"The biggest benefit of a 2.4GHz wireless connection over Bluetooth is the polling rate between the two," said Brian Luu, Product Manager of Mice at SteelSeries. "2.4GHz can reach up to an 1000Hz polling rate — meaning that every 1ms the mouse will send information to the computer about its position. Bluetooth, on the other hand, will typically have a polling rate of 125Hz (or 8ms) between each time it'll send information to the PC. In games, you want the fastest reaction time from yourself and your products that you rely."
Like the Viper Ultimate, SteelSeries also sees RF connections as a considerable advantage over Bluetooth, boasting about just how fast its own tech is. It's clear to see this with mouse performance too. When you reach a point where it's difficult to determine real-life performance differences between wired and wireless mice, you've achieved something spectacular.
Bluetooth wireless mice aren't all bad
We've touched on battery benefits of using Bluetooth, which include mice, but there are other advantages of Bluetooth too. It all depends on what you need the mouse to do. If it's for competitive gaming, you'll want to go with an RF wireless mouse like the Viper Ultimate or Rival 650, but if you simply need an affordable wireless mouse, Bluetooth may be an option.
For starters, you don't need a USB port, especially if you have built-in Bluetooth connectivity on your desktop or laptop PC. There's also the ability to connect to multiple PCs and switch between them easily. You cannot achieve this with RF receivers unless you disconnect the device from a PC and plug it into another. It's all down to personal preference and how you will use the mouse.
Finally, we have a price. Bluetooth mice are generally much more affordable than RF mice. Both the SteelSeries Rival 650 and Razer Viper Ultimate cost more than $100, but that's not an issue if you plan on buying the best mice available for better in-game performance.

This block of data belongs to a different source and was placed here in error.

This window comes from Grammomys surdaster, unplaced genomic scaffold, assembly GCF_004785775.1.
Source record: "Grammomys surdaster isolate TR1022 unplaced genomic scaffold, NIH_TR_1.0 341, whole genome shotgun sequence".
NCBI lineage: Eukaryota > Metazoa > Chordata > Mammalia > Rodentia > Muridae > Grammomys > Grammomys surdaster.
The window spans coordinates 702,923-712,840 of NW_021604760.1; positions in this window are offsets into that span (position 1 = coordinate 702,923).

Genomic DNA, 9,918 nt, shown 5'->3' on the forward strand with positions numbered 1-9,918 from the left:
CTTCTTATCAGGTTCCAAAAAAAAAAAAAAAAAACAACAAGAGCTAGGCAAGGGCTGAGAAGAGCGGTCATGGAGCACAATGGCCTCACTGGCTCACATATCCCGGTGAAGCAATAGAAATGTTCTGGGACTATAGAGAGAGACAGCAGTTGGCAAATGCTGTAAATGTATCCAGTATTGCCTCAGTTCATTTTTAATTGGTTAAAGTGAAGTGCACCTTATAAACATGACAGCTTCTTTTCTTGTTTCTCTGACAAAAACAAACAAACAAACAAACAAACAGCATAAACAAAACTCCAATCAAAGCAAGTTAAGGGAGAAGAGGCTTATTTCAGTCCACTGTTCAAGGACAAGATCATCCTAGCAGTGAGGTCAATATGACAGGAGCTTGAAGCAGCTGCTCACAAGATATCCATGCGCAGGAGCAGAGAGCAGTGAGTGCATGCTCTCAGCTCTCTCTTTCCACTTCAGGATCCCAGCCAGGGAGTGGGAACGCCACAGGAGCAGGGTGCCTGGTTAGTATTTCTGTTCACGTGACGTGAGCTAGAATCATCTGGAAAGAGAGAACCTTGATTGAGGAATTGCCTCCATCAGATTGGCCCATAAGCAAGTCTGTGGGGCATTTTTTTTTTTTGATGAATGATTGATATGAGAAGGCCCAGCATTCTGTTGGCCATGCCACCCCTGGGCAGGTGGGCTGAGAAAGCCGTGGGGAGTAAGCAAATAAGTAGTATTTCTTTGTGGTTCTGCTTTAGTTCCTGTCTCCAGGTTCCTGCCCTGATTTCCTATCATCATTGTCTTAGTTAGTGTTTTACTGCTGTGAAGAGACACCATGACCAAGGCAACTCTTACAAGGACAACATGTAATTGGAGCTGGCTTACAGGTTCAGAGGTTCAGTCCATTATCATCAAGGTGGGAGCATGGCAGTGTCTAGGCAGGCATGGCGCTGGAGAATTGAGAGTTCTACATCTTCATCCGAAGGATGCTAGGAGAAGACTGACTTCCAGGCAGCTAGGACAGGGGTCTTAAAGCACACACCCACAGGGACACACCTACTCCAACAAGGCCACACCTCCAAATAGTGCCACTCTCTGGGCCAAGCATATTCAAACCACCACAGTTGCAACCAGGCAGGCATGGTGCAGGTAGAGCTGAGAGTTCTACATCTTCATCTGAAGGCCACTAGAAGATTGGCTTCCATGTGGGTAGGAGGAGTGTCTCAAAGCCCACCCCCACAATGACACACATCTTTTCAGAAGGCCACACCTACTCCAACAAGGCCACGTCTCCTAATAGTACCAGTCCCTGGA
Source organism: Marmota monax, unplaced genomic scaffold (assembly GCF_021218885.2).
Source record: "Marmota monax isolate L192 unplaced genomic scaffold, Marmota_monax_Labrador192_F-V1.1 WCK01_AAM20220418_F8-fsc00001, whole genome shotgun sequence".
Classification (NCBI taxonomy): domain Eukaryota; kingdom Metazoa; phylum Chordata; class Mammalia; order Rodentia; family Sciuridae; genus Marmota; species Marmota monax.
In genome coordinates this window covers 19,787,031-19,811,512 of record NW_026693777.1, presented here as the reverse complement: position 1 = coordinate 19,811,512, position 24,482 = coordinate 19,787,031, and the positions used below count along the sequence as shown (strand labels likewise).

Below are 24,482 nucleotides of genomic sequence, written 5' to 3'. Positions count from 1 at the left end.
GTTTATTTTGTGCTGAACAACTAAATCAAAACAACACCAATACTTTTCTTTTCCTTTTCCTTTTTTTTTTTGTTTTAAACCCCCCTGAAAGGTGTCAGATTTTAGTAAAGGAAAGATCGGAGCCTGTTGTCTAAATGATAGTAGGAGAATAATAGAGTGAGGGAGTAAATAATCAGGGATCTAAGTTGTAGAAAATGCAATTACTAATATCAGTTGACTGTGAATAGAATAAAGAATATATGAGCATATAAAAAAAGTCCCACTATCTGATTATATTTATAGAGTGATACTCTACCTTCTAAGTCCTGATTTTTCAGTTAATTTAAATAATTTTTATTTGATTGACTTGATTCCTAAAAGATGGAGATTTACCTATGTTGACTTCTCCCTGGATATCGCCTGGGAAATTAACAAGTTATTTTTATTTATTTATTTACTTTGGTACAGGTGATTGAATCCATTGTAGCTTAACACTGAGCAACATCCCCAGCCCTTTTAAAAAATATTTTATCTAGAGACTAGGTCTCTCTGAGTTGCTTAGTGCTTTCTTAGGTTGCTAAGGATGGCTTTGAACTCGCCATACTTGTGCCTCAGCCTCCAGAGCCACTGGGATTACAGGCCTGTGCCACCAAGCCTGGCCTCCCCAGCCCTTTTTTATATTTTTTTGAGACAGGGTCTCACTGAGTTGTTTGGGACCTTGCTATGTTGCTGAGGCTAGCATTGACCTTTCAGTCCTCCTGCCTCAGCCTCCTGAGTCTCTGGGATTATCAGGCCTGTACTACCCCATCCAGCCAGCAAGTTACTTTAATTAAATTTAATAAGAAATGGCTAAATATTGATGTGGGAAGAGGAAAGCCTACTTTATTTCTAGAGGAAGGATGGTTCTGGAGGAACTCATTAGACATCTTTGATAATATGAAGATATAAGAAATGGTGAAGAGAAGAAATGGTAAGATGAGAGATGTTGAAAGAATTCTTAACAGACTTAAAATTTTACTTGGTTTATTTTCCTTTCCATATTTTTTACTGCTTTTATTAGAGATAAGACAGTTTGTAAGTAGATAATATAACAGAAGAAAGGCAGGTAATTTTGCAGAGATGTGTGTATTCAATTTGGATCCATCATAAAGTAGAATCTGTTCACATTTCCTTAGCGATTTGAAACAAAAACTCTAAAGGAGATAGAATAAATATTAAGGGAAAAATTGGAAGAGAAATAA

All 20 stories from our 2019 Spotlight on Bluetooth package, all in one place. Whether it's a spot of Bluetooth history, a bit of humor or wireless memery, or some thoughtful analysis on the future of the short-range tech, you'll find it right here, courtesy of the folks at Android Central, iMore and Windows Central.
- Introduction to our 2019 Spotlight on Bluetooth
- Where did the Bluetooth name and logo come from?
- A history of all the major Bluetooth releases and updates
- Where Bluetooth is headed, and the challenges it must overcome to get there
- Bluetooth 5: Is it actually better, and do you need it?
- Why Bluetooth is so great (and so terrible): A story told via memes
- Why the Bluetooth in your car sucks (and always will)
- 12 weird Bluetooth gadgets the Mobile Nations team uses every day
- 5 major Bluetooth milestones at Microsoft
- How to master Bluetooth on Windows 10
- Why Xbox One (still) doesn't use Bluetooth
- Why wireless gaming mice still use RF receivers instead of Bluetooth
- Windows Central staff's favorite Bluetooth gadgets right now
- A closer look at Google's Fast Pair technology and how it builds on Bluetooth
- Top tips for getting your Android devices to play nicely with Bluetooth
- Yes, Bluetooth sucks, but it was good enough to kill the headphone jack on phones
Apple and iOS